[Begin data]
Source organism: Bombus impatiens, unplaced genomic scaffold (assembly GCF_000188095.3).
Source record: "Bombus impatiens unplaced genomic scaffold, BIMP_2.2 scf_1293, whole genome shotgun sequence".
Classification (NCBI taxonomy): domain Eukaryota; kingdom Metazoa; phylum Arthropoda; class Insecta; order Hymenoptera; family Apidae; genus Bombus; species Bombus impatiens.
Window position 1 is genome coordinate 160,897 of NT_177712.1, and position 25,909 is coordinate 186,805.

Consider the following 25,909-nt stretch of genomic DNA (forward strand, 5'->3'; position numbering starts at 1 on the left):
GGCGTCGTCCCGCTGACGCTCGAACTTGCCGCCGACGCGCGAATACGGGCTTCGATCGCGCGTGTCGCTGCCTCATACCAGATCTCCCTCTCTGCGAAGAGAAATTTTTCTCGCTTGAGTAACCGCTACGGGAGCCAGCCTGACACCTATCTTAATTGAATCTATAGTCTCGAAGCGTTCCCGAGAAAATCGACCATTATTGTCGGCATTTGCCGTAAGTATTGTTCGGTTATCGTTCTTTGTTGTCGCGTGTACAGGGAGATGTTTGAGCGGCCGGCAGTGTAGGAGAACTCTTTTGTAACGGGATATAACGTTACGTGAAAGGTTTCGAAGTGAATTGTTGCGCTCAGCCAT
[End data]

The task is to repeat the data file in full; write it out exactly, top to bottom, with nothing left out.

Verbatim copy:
Source organism: Bombus impatiens, unplaced genomic scaffold (assembly GCF_000188095.3).
Source record: "Bombus impatiens unplaced genomic scaffold, BIMP_2.2 scf_1293, whole genome shotgun sequence".
Classification (NCBI taxonomy): domain Eukaryota; kingdom Metazoa; phylum Arthropoda; class Insecta; order Hymenoptera; family Apidae; genus Bombus; species Bombus impatiens.
Window position 1 is genome coordinate 160,897 of NT_177712.1, and position 25,909 is coordinate 186,805.

Consider the following 25,909-nt stretch of genomic DNA (forward strand, 5'->3'; position numbering starts at 1 on the left):
GGCGTCGTCCCGCTGACGCTCGAACTTGCCGCCGACGCGCGAATACGGGCTTCGATCGCGCGTGTCGCTGCCTCATACCAGATCTCCCTCTCTGCGAAGAGAAATTTTTCTCGCTTGAGTAACCGCTACGGGAGCCAGCCTGACACCTATCTTAATTGAATCTATAGTCTCGAAGCGTTCCCGAGAAAATCGACCATTATTGTCGGCATTTGCCGTAAGTATTGTTCGGTTATCGTTCTTTGTTGTCGCGTGTACAGGGAGATGTTTGAGCGGCCGGCAGTGTAGGAGAACTCTTTTGTAACGGGATATAACGTTACGTGAAAGGTTTCGAAGTGAATTGTTGCGCTCAGCCAT